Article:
Personal Property Exemptions

To protect your tangible assets, you’ll need to claim as many personal property exemptions as you can. Unless otherwise noted, you can exempt the following kinds of personal property up to their full value:

  • Appliances, books, clothing, household furnishings, household goods, musical instruments, and pets (up to $425 per item and $8,625 total – values tend to be calculated at garage sale prices)

  • Family library (up to $400)

  • Family pictures

  • Food (enough to last 3 months)

  • Health aids

  • Motor vehicle (up to up to $2,575 of equity in a single motor vehicle)

Additionally, the following “tools of the trade” may also be exempted up to a certain allowance:

  • Books, furniture and tools of a professional or artist (up to $300)

  • Mechanic’s tools (up to $200)

  • Notary public’s seal and documents

Money Benefits

In addition to exemptions for tangible property and real estate, District of Columbia law allows for exemption of a variety of monetary, insurance-related, and retirement assets, as well as many public benefits. Unless otherwise noted, the following monetary benefits may be exempted up to their full value under D.C. law:

  • Aid to the blind, elderly, and disabled

  • Alimony or spousal support

  • Cemetery and burial funds

  • Child support

  • Condo deposit

  • Co-op holdings (up to $500)

  • Crime victims' compensation

  • Disability benefits

  • Fraternal benefit society benefits

  • General public assistance

  • Group life insurance policy or proceeds

  • Higher education tuition savings account

  • IRAS and Roth IRAs (up to currently allowed amount)

  • Life insurance payments

  • Life insurance proceeds (if a provision in the contract states that the proceeds cannot be used to pay creditors)

  • Life insurance proceeds or avails

  • Loss of future earnings payments

  • Nonwage earnings - including pension payments, insurance proceeds, and retirement benefits (up to $200 per month for 2 months for a head of family and up to $60 per month for 2 months filers who aren’t a head of family)

  • Pain and suffering recovery

  • Pensions for judges and public school teachers

  • Retirement benefits for police, firefighters, and teachers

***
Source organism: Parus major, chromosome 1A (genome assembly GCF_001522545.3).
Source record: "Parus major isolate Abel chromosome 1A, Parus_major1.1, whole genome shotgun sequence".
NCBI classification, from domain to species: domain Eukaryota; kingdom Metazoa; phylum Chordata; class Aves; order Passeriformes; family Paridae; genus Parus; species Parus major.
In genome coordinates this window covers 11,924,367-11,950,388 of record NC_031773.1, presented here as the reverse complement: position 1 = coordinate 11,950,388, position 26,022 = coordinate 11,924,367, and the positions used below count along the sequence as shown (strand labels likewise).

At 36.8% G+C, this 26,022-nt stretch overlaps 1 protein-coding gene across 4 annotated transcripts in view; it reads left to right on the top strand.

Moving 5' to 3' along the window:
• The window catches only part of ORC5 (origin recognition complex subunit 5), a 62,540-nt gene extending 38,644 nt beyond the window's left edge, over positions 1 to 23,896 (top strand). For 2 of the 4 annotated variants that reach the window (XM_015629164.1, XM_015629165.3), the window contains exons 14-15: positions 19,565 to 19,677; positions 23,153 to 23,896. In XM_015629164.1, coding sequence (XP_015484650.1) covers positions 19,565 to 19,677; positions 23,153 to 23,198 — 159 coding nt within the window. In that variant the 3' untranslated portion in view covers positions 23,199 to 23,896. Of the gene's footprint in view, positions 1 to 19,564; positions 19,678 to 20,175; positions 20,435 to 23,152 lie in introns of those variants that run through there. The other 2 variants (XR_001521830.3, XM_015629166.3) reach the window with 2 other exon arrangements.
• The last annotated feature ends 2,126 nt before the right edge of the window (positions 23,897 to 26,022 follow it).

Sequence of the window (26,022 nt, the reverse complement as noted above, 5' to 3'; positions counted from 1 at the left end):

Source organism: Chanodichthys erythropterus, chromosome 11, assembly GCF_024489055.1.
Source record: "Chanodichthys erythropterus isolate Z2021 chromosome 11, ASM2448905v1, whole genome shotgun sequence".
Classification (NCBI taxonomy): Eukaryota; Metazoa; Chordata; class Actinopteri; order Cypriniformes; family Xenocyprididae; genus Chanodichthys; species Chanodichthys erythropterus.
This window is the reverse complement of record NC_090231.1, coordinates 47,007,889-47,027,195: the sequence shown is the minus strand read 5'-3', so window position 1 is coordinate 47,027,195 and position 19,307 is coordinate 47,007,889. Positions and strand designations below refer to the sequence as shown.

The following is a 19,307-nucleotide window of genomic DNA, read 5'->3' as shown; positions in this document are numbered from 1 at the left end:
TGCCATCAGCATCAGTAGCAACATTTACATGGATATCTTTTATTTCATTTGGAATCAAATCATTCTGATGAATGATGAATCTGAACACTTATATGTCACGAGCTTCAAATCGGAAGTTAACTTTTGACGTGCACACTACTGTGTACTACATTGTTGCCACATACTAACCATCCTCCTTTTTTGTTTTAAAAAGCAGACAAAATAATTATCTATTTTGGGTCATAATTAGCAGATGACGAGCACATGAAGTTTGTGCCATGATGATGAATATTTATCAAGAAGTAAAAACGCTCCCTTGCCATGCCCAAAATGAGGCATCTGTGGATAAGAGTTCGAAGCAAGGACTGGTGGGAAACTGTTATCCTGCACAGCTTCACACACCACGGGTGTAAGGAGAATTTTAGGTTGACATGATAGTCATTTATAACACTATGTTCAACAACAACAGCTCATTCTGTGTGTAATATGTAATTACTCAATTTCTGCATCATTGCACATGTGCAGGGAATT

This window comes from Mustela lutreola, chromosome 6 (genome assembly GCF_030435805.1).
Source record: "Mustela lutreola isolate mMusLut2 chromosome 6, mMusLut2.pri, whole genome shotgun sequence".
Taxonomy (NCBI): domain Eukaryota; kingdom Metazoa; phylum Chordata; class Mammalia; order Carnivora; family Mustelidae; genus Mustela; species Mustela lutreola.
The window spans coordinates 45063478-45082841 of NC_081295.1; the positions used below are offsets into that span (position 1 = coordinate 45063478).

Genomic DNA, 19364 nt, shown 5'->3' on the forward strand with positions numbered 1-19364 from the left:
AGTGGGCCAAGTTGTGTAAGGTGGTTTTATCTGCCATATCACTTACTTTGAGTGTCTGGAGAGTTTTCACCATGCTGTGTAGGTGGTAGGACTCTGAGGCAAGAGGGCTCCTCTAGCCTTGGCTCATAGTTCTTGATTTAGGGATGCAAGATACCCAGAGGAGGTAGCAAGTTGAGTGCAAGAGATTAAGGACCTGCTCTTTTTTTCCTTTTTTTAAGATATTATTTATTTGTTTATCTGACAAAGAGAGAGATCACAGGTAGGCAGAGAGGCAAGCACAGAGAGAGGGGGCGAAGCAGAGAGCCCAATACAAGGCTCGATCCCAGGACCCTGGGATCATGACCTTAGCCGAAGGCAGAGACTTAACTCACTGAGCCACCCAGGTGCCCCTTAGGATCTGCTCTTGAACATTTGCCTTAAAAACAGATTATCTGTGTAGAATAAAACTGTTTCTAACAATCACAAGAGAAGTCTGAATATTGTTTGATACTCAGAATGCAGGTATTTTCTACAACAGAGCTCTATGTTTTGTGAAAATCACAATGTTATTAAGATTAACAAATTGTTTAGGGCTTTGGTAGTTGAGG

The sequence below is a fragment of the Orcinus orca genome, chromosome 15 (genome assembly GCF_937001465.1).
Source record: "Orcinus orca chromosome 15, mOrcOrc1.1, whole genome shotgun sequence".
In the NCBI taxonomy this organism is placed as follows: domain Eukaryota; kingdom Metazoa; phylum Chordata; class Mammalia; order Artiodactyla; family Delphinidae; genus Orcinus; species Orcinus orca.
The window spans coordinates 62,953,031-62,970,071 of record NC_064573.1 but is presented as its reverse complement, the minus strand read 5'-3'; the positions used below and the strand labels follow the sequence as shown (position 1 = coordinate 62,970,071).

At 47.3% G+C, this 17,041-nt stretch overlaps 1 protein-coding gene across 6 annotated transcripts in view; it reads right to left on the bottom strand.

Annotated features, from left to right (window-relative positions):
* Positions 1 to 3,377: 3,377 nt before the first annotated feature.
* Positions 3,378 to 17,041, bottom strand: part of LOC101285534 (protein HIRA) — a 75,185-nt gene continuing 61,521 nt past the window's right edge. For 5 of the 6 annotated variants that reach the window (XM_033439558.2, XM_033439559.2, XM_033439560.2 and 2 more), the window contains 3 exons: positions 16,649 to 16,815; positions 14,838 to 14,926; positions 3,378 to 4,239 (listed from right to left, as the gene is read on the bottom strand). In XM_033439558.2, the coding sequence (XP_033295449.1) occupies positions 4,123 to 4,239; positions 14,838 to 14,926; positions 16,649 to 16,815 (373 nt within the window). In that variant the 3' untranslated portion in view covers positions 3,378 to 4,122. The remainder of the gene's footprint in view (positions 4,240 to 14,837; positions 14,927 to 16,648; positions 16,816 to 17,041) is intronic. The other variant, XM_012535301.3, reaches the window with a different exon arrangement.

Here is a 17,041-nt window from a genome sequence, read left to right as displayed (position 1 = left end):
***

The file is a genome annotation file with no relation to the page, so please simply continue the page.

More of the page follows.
• Social Security

  • Stock bonus, annuity, pension, or profit-sharing plan

  • Tax-exempt retirement accounts - including 401(k)s, 403(b)s, profit-sharing and money purchase plans, SEP and SIMPLE IRAs, and defined benefit plans

  • Unemployment compensation

  • Uninsured motorist benefits

  • Unmatured life insurance contract (excluding credit life insurance)

  • Veteran’s benefits

  • Wages (up to 2 months’ worth of earned but unpaid wages and pension payments at a 75% rate)

  • Workers’ compensation

  • Wrongful death damages

Other Washington D.C. Exemptions

If you own assets that you are not able to exempt using the provisions noted above, you can use the Washington D.C. wildcard exemption to safeguard an additional $850 of property value for the assets of your choice. If you are not a homeowner, you can claim an additional $8,075 worth of exemption value under the wildcard provision because you haven’t used the homestead exemption.

Federal Exemptions

You can’t know whether it will be more advantageous to claim District of Columbia bankruptcy exemptions or federal bankruptcy exemptions until you compare the two structures. You can’t “pick and choose” from both, so you’ll have to weigh the pros and cons of one against the pros and cons of the other. Depending on the kinds of property you own, you may be able to exempt all of your property via both options or you may benefit from choosing a specific approach.